Tragedy started over thousands of years ago in Greece, where men would perform in a large festival setting and many from all around would gather to view the performance.
Tragedy started in Athens, a place where many consider the initial forms of
tragedy to be born. It originally emerged as a dance-drama type of performance, where it was
considered an integral part of the city-state. It became very popular, yet very of the tragedies
written during this time have survived today.
These plays were often performed in late March/early April in celebration of Dionysus, the god of grape harvest and wine. The plays took place in a contest-like setting, where one presented their play on three consecutive days. The theater of Dionysus in Athens is stated to have held around 12,000 people, and performances allowed both genders to view.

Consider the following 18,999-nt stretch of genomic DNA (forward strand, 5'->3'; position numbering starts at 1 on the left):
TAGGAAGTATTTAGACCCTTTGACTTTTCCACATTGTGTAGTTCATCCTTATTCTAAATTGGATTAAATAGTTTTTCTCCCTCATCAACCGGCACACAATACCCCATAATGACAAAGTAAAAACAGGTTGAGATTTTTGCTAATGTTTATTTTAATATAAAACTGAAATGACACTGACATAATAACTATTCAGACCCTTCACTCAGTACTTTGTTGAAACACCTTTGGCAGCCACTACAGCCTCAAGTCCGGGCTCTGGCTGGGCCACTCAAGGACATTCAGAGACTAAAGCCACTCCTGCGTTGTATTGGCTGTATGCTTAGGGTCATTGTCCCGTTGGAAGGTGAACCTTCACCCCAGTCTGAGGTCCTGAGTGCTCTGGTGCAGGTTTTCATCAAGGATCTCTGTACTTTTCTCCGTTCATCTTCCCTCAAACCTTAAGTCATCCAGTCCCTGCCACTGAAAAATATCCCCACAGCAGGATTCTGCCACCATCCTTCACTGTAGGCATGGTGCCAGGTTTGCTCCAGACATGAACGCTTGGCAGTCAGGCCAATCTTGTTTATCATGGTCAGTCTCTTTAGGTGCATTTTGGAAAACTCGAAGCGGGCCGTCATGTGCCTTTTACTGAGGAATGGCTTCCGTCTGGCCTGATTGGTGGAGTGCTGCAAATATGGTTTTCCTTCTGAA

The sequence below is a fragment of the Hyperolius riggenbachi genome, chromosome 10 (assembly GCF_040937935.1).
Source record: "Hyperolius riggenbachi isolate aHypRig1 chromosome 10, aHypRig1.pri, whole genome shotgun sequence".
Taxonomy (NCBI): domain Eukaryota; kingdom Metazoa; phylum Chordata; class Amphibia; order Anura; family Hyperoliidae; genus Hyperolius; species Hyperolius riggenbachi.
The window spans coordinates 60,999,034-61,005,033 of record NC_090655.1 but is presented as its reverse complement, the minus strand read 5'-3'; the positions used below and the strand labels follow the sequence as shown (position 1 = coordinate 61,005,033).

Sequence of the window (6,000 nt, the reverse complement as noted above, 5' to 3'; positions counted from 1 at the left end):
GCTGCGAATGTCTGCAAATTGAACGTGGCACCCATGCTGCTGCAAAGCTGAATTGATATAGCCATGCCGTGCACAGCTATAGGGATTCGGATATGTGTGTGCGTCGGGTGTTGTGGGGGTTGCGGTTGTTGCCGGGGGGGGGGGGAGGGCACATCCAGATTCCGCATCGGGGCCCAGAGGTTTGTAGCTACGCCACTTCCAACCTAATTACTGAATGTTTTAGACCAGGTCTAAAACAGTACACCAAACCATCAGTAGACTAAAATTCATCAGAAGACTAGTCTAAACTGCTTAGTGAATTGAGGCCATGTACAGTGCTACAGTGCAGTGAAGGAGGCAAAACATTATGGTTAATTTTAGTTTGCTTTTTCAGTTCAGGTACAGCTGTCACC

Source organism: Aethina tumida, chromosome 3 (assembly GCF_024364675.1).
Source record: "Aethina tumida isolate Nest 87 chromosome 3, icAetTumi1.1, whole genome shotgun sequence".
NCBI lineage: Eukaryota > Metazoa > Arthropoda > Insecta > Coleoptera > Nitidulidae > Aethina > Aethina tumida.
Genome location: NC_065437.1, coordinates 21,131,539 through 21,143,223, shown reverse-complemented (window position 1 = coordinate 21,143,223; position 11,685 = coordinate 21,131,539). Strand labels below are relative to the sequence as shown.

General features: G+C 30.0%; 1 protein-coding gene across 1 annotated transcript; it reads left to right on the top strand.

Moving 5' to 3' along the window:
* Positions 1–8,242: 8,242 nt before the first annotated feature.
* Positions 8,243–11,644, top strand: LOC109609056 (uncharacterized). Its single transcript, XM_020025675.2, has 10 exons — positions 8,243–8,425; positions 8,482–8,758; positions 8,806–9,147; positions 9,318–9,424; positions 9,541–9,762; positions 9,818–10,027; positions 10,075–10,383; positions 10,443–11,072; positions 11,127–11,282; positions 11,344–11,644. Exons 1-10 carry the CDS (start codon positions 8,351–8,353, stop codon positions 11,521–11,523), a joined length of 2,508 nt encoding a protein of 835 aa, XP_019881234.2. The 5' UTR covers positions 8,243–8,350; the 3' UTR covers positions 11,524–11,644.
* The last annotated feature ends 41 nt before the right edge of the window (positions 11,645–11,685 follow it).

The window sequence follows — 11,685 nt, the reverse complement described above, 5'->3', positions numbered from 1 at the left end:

The choral parts of the plays were always sung, and actors were always male. In addition, actors always wore masks.
The structure of Greek tragedy often followed certain guidelines. The plays
usually began with a prologue, where characters explain and give background to the upcoming scenes.
There then is the parodos and eventually the stasima. At the end, plays often have an exodus, where
the story is concluded. Not all plays follow these conventions, however.
An interesting part of the Greek Tragedy style is that they often used Ekkyklema in order to give the audience an impression of violence occurring without having the violence occur onstage. At the time, they may have not had the necessary “special effects” in order to portray at brutal murder well, so they resorted to offstage violence.
Aeschylus was an ancient Greek tragedian. He is often described as the father of tragedy.
Sophocles is one of three ancient Greek tragedians whose plays have survived.
Euripides was a tragedian of classical Athens. Many of his plays have survived.